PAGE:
If there’s one thing the Irish can coalesce around, it’s tea. Some might even argue that it’s the true elixir of life, not whiskey, as the Gaelige word may suggest. It’s no surprise the Irish love tea. In fact, we as a nation adore tea so much we are the country with the second highest consumption of tea per capita. Second only to Turkey, and one above the UK. You heard me right.
“While we may share a certain affinity for a good cuppa, there’s been more debates on the subject than debates in the Dáil.”
While we may share a certain affinity for a good cuppa, there’s been more debates on the subject than debates in the Dáil. What’s the perfect mug? What temperature? How long to steep? A little sweetness or none at all? Ever try those herbal teas? Today, we’ll try to get to the bottom of a mug (or three), solve the herbal hitch, and come to a tea-ry conclusion over what you should be doing to get yourself through universi-tea!
As Neil Gaiman once noted: “Honestly, if you’re given the choice between Armageddon or tea, you don’t ask, ‘what type of tea?’”
We all know that much like its lesser, energising cousin (sorry coffee-lovers), tea preparation is an art unto itself. Even before you start to get the kettle ready, you’re faced with a flurry of decisions. What mug? Teabag or tea leaves? Singular cup, or are we breaking out the old handle and stout?
Now personally, I’m meticulous when it comes to my hot drinks. Working in cafes does that to a person. My mug must always be just the right size to fit my favourite accompaniment on top: a stroopwafel. For those uninitiated, these delights are caramel waffles that, if left to sit on the rim of a hot cup of tea, will melt into a gooey, euphoric alternative to your classic digestive or three. Not only that, they’ll also trap the steam, thus resulting in a mug of tea that’s still at the right temperature, or 57 degrees Celsius, for the scrupulous among us.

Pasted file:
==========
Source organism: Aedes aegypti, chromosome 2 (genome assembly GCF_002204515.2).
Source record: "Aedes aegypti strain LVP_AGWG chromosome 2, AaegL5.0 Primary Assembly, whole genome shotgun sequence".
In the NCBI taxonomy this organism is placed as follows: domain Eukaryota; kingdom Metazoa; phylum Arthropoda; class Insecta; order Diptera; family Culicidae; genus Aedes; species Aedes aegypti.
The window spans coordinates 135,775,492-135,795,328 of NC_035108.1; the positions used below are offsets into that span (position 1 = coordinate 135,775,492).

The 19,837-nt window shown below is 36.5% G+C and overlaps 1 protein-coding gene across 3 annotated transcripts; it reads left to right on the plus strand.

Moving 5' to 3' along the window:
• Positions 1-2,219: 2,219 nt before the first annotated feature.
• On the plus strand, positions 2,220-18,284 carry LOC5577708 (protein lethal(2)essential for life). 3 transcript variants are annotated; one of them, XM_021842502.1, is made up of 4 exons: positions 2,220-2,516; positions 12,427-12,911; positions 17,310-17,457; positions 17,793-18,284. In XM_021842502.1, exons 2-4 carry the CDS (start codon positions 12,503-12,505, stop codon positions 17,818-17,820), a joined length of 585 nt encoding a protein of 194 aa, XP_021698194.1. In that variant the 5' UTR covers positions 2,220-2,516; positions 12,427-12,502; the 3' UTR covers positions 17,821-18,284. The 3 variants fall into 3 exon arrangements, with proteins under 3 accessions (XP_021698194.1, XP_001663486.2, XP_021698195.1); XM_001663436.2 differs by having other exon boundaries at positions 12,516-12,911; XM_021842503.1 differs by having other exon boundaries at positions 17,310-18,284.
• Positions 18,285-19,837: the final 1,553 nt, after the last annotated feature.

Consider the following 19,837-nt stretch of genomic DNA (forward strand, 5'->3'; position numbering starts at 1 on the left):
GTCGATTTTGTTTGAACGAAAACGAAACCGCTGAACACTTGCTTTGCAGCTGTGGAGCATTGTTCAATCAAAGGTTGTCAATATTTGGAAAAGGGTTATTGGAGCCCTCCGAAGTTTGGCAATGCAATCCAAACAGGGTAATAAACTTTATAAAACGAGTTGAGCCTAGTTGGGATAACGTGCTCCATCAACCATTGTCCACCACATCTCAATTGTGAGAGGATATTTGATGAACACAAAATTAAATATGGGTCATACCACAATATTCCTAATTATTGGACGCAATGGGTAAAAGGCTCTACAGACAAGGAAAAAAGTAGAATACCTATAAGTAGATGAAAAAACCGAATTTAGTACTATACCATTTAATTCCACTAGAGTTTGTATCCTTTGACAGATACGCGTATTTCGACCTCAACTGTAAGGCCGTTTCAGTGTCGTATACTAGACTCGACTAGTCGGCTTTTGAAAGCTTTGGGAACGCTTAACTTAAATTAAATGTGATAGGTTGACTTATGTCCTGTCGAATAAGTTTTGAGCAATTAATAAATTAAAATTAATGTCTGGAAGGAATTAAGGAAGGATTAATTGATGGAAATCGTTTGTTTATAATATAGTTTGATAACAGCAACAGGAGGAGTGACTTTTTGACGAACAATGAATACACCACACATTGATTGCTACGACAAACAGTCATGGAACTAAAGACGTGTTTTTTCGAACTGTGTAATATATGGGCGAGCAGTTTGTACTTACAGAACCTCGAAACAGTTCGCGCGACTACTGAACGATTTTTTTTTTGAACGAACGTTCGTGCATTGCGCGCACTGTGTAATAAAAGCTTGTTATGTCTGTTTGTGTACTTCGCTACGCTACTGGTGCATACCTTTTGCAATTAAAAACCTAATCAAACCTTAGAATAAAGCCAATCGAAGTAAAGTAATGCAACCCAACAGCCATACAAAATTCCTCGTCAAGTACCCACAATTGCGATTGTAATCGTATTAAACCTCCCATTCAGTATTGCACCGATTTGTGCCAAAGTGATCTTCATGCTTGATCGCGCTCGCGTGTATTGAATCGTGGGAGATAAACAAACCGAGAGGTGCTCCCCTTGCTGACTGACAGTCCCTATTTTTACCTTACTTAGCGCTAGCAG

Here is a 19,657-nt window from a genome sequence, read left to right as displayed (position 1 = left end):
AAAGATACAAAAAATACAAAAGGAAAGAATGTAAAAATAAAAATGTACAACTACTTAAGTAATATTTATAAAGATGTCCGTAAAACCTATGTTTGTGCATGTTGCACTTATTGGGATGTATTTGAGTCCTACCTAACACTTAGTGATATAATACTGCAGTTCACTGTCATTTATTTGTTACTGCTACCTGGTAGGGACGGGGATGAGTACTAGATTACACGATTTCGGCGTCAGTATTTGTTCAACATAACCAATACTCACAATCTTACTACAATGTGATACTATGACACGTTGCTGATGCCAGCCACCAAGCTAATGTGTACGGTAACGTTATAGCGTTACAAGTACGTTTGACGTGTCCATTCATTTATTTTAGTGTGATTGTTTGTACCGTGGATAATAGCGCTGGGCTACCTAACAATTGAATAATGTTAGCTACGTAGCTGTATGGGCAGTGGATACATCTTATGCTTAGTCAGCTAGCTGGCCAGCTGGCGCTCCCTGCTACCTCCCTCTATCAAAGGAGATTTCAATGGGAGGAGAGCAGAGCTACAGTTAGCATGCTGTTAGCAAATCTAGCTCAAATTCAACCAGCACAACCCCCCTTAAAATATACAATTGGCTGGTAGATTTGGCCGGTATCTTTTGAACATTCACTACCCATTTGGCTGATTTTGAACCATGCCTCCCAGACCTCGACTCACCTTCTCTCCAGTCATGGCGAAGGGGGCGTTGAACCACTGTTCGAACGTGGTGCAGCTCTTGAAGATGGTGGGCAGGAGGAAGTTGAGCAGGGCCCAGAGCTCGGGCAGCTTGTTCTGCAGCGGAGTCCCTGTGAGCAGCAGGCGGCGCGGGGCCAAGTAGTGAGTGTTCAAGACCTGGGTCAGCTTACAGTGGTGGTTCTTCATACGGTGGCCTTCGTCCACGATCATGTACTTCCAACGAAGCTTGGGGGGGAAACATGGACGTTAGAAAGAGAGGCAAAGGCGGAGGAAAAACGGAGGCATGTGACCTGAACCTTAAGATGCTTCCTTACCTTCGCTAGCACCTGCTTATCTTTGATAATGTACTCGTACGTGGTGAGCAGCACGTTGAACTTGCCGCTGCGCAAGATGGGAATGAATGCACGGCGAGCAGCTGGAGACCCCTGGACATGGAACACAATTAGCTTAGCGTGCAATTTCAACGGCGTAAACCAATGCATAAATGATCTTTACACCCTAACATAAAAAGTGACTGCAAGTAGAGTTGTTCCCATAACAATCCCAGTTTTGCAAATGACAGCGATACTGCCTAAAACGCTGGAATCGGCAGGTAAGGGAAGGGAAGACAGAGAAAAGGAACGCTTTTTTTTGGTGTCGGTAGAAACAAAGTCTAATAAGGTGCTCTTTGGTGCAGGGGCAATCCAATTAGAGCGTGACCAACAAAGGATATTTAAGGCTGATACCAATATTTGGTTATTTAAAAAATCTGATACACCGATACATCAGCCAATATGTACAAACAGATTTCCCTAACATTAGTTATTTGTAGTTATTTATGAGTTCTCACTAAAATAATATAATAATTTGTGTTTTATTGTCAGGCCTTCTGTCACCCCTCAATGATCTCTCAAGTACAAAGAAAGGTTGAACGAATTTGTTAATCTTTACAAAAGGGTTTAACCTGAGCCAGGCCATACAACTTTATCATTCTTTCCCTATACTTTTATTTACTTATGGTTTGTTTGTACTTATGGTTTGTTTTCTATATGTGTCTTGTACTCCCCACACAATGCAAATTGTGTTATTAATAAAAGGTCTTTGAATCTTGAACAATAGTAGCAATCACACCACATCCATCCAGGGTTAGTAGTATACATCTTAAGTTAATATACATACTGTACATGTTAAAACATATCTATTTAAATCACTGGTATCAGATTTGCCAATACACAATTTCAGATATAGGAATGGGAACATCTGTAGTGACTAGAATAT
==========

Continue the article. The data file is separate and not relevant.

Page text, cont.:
Others will choose a mug that fits their drinking habits. A more open rim and narrower bottom leaves room for less tea, but faster consumption. A broader, more barrel-shaped mug will suit those who couldn’t care less about time or their daily consumption levels.
“If you’re a real aficionado for the nation’s preferred beverage, then tea leaves are your bread and butter.”
Now you’ve got your mug sorted. It’s time for the tea leaves or tea bags debate. If you’re a real aficionado for the nation’s preferred beverage, then tea leaves are your bread and butter. If, like for the rest of us, a diffuser is too much effort, a teabag will suffice. Again, in my opinion, there’s everything to enjoy about pouring straight from the leaf. Unfortunately, I left mine at home.
Stay one steep ahead.
Once the water’s piping hot, pouring is your goal. When that’s all said and done, your next set of choices awaits. First and foremost however, how long do you steep for? I’ll advise here. Do not, and I stress this, immediately dump that tea bag in the bin. Steeping tea is a practice so integral to the process that without it, you may as well be drinking hot water and milk together. Personally, it’s a solid three minutes for me. Others may opt for more or less, but I find three minutes retains temperature and allows the tea to actually steep into…tea. So pour your brew, let it sit, finish procrastinating, and toss that soggy tea bag.